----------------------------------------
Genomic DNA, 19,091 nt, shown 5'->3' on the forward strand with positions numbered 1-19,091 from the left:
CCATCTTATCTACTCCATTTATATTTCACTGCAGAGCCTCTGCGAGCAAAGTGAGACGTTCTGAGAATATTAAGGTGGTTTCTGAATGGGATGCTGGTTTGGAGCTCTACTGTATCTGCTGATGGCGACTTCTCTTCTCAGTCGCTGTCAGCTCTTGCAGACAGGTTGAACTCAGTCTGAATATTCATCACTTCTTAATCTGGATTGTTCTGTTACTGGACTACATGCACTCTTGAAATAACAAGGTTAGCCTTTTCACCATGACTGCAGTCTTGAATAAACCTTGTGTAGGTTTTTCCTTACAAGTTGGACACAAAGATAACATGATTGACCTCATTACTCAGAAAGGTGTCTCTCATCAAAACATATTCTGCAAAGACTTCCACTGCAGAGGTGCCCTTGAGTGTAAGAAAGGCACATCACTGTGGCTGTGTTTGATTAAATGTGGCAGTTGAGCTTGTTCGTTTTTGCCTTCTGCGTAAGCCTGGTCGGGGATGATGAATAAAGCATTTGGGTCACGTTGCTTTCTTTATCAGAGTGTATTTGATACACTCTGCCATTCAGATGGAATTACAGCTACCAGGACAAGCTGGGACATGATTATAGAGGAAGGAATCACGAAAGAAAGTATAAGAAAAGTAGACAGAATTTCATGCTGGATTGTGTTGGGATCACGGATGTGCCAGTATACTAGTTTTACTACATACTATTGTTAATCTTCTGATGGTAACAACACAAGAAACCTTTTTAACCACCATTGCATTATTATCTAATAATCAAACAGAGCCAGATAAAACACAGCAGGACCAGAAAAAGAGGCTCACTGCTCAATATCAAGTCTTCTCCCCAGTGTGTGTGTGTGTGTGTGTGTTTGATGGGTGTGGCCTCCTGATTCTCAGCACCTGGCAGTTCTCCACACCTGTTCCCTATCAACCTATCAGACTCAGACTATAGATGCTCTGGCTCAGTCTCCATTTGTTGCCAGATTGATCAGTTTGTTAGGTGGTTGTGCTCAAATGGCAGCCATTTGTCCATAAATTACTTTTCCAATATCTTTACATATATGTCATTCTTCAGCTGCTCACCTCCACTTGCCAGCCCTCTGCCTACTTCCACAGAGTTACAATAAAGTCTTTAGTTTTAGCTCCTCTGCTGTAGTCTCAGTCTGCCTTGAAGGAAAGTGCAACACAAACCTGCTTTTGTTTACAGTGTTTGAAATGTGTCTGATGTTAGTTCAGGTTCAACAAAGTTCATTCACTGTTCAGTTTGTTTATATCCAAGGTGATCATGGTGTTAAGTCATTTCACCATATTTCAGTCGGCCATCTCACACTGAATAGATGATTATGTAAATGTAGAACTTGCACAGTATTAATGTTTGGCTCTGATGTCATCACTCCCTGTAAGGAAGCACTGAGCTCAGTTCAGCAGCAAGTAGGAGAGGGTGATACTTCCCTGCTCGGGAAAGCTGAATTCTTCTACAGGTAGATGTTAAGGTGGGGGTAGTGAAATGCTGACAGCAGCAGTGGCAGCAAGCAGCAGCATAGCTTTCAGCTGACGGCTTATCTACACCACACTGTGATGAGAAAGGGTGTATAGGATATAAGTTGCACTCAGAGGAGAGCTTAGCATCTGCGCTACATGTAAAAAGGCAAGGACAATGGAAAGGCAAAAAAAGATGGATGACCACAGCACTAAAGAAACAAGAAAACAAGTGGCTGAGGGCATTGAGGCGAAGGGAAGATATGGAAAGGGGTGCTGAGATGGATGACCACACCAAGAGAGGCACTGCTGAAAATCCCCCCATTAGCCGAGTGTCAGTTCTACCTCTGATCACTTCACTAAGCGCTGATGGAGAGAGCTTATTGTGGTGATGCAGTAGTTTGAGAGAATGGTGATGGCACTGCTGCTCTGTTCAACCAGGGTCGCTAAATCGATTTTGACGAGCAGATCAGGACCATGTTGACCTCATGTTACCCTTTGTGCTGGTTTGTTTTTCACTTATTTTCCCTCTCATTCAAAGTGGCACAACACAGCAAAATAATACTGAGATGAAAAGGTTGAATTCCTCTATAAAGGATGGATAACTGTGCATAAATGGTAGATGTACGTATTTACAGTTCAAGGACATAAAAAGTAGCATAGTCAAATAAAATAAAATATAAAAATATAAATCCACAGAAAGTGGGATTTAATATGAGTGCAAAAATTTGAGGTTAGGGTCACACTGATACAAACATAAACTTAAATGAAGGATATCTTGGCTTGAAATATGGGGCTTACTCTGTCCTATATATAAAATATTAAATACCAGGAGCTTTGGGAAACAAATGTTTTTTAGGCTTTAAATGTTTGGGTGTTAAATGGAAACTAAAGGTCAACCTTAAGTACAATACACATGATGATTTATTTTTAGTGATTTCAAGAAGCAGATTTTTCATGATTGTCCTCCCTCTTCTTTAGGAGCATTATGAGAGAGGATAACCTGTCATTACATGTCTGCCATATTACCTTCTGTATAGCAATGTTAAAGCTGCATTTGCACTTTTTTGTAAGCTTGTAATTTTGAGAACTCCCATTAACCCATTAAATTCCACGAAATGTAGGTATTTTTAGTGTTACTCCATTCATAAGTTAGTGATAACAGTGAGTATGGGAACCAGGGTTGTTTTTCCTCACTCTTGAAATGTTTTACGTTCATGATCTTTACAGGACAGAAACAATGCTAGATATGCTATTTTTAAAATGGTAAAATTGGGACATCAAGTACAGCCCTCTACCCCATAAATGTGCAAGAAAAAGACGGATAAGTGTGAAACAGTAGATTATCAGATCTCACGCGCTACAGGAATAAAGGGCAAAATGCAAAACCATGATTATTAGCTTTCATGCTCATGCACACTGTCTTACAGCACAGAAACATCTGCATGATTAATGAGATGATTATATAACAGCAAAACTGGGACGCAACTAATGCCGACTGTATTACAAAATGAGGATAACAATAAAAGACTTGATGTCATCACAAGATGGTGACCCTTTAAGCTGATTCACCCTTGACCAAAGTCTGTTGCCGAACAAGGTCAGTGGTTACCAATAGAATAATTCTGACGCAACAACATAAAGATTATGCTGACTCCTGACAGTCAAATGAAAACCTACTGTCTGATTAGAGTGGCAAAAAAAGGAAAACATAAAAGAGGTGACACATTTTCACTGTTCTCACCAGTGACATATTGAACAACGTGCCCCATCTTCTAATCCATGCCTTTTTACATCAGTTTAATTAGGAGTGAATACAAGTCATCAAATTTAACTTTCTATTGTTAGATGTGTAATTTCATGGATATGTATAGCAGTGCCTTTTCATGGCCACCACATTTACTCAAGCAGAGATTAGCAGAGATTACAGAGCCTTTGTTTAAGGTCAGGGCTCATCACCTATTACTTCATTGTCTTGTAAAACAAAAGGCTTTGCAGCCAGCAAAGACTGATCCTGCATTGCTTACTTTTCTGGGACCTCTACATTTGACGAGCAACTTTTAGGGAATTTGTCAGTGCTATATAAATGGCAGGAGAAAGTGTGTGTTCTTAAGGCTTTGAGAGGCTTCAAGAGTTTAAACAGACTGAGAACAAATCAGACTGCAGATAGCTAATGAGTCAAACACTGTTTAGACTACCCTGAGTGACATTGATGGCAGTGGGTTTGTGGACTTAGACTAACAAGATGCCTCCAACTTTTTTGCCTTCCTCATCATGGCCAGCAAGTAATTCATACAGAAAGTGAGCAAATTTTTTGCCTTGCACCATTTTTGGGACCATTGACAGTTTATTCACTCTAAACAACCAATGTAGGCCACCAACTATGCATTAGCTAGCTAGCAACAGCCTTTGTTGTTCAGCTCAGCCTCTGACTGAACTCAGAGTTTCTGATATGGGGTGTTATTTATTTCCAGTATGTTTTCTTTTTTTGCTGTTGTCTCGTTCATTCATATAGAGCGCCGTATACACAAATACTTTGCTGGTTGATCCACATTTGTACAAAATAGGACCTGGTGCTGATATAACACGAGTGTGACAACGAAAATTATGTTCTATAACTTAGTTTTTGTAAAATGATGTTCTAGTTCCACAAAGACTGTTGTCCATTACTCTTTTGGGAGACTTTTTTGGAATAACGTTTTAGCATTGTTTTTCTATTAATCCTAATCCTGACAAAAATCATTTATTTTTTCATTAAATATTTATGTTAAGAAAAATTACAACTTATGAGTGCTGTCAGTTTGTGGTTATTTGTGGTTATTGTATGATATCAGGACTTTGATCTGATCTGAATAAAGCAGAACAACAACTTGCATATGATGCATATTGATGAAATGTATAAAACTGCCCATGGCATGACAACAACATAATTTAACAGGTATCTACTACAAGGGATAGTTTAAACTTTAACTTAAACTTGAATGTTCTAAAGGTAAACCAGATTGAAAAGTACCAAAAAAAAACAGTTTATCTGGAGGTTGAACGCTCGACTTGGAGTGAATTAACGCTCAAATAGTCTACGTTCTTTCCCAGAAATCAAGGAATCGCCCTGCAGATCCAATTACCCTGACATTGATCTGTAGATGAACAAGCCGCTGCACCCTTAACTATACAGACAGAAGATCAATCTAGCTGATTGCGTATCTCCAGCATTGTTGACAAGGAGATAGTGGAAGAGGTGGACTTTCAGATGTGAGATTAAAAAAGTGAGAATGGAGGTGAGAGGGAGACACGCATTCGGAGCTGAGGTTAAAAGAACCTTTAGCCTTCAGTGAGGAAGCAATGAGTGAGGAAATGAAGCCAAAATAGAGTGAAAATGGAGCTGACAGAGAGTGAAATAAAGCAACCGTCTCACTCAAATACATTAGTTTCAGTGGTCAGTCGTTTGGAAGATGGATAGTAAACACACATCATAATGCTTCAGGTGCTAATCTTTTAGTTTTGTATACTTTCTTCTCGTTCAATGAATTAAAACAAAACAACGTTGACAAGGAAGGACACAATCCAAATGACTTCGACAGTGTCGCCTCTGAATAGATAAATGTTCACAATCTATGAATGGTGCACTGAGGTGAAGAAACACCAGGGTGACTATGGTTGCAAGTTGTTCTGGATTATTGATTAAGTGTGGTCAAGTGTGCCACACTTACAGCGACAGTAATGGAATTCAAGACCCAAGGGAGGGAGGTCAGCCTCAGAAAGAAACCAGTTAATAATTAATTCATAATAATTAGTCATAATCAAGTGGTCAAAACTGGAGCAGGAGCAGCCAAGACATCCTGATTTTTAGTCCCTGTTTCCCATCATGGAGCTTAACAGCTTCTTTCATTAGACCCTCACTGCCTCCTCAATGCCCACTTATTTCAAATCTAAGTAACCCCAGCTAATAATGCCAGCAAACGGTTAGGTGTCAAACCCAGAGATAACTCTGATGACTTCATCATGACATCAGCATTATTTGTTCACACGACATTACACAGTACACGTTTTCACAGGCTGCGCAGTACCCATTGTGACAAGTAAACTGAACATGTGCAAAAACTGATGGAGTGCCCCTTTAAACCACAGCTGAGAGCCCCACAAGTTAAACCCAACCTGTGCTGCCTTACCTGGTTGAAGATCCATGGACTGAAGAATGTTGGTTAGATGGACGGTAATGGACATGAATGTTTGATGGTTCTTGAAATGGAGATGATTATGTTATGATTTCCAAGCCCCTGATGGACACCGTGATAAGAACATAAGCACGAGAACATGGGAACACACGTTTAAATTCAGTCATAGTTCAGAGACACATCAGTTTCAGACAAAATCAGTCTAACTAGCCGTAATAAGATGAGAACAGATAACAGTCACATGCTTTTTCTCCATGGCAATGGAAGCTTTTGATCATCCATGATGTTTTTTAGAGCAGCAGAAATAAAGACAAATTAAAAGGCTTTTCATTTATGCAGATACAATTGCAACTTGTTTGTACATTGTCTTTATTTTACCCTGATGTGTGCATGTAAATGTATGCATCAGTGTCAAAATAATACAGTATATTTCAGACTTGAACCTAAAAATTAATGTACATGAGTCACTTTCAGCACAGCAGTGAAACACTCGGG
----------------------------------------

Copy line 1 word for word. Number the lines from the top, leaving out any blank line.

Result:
Genomic DNA, 19,091 nt, shown 5'->3' on the forward strand with positions numbered 1-19,091 from the left: